MATEWAN, W.Va. -- The bullet holes in the brick wall of a former post office serve as a reminder of how Appalachian coal miners fought to improve the lives of workers a century ago.
Ten people were killed in a gun battle between miners, who were led by a local police chief, and a group of private security guards hired to evict them for joining a union in Matewan, a small “company town” in West Virginia.
Plans to publicly commemorate what became known as the Matewan Massacre have been delayed by the coronavirus pandemic until September at least. But historians consider the bloodshed on May 19, 1920, memorialized in the 1987 film “Matewan,” to be a landmark moment in the battles for workers’ rights that raged across the Appalachian coalfields in the early 20th century.
“The company town system was extremely oppressive," said Lou Martin, a history professor at Chatham University in Pittsburgh and a board member of the West Virginia Mine Wars Museum in Matewan. "The company owned the houses, the only store in town, ran the church and controlled every aspect of the miners’ lives.”
Company towns were particularly prevalent in remote areas like southern West Virginia, which had the nation’s largest concentration of nonunion miners in 1920. And when the United Mine Workers came to town, coal companies retaliated.
The Stone Mountain Coal Co. hired Baldwin-Felts Agency detectives to evict union families from company-owned homes. Executive Albert Felts brought a dozen men to Matewan, including two who had been involved in violent strike-breaking efforts six years earlier in Ludlow, Colorado.
The detectives removed the families and were headed out when they were confronted by a group led by Matewan Police Chief Sid Hatfield. Killed in the gunfire were Albert Felts, his brother, Lee, five other Baldwin-Felts detectives, Matewan Mayor Cabell Testerman and two bystanders.
Fifteen months later, Hatfield was gone, too, gunned down by Baldwin-Felts detectives on the McDowell County courthouse steps. He was 28.
More determined than ever to organize, miners marched by the thousands, leading to the 12-day Battle of Blair Mountain in the summer of 1921. Sixteen men died before they surrendered to federal troops.
The UMW's campaign in southern West Virginia then stalled, along with labor setbacks in steel, meat packing and railroads following World War I. Appalachian coal operators felt they needed to remain nonunion in order to survive, Martin said.
“They believed everything else was against them — the terrain, freight rates,” he said. “But paying lower wages, they could stay in business and remain profitable.”
But “miners would long remember the lengths that the companies went to to prevent them from having basic rights that would help them organize and get a standard of living,” Martin said.
In her 1925 autobiography, union organizer Mary Harris “Mother" Jones said she witnessed multiple conflicts between “the industrial slaves and their masters” during visits to West Virginia.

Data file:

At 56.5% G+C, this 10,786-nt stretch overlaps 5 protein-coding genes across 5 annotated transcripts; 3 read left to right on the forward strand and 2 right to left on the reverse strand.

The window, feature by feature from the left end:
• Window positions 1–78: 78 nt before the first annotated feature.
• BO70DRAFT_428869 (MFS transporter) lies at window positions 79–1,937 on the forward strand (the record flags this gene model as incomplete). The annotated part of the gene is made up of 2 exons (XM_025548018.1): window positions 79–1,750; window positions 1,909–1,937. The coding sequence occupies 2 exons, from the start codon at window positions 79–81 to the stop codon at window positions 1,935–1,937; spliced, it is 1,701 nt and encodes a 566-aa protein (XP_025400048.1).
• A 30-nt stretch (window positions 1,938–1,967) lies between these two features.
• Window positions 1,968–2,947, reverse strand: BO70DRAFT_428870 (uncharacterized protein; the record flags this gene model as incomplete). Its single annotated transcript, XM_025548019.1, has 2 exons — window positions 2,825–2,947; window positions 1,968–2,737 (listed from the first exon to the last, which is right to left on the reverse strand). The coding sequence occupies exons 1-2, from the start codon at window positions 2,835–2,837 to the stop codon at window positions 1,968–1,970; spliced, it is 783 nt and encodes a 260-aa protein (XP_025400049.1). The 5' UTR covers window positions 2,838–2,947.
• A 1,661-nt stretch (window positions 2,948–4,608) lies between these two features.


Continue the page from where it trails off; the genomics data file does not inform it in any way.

State officials were reluctant to challenge the coal operators.
“There is never peace in West Virginia because there is never justice,” Jones wrote. “'Medieval West Virginia!' With its tent colonies on the bleak hills! With its grim men and women! When I get to the other side, I shall tell God Almighty about West Virginia!”
When workers were finally guaranteed the right to collectively bargain in 1933 as part of President Franklin D. Roosevelt's New Deal, West Virginia coal miners joined the UMW in droves, Martin said.
The UMW also bankrolled the organization that would become the United Steelworkers, and with John L. Lewis leading the UMW from 1920 to 1960, national membership peaked at about 500,000 during World War II.
The union helped push through major improvements to health, safety and pensions, across the U.S. workforce. But over the next half century, mechanization, fierce industry opposition and the rise of competing fuel sources severely reduced coal jobs and union membership.
The Stone Mountain Coal Co. is long gone, but Matewan still stands, as does its union hall. The town has lost half of its population since 1980, but it has survived the shootings, three dozen floods from the Tug Fork of the Big Sandy River before a floodwall was built, a 1992 fire that destroyed several downtown businesses and the opioid crisis that has ravaged the state.
Feelings about unions are mixed, but locals say the movie helped lift a shroud of silence that kept people from even mentioning the shootings. Resident Wilma Steele, whose husband is a retired union miner, said she didn't read about the battles of Matewan and Blair Mountain until she went to college.
Now the Kentucky border town of about 430 residents leans on tourism about the massacre, as well as the famous feud between the Hatfields of West Virginia and the McCoys of Kentucky. A vast network of ATV trails draws also draws recreational tourists.
Museum tour guide Kim McCoy, whose maiden name is Hatfield, married a great-grandson of the McCoy family. She grew up in Matewan's coal camps and is a great niece both of family patriarch William Anderson “Devil Anse” Hatfield and Sid Hatfield, who resisted when hired guns evicted his neighbors a century ago.
“The Hatfield name is very distinctive in our area,” McCoy said. “Sid being part of the Matewan Massacre and really standing up for the miners and the miners' basic human rights, there's a lot of honor in that.”
David Hatfield, who operates a Matewan bed-and-breakfast and is Sid Hatfield's great nephew, said Americans today benefit from what the miners strived for, including better working conditions.
"It's important to me because my family helped bring that about in some part," he said.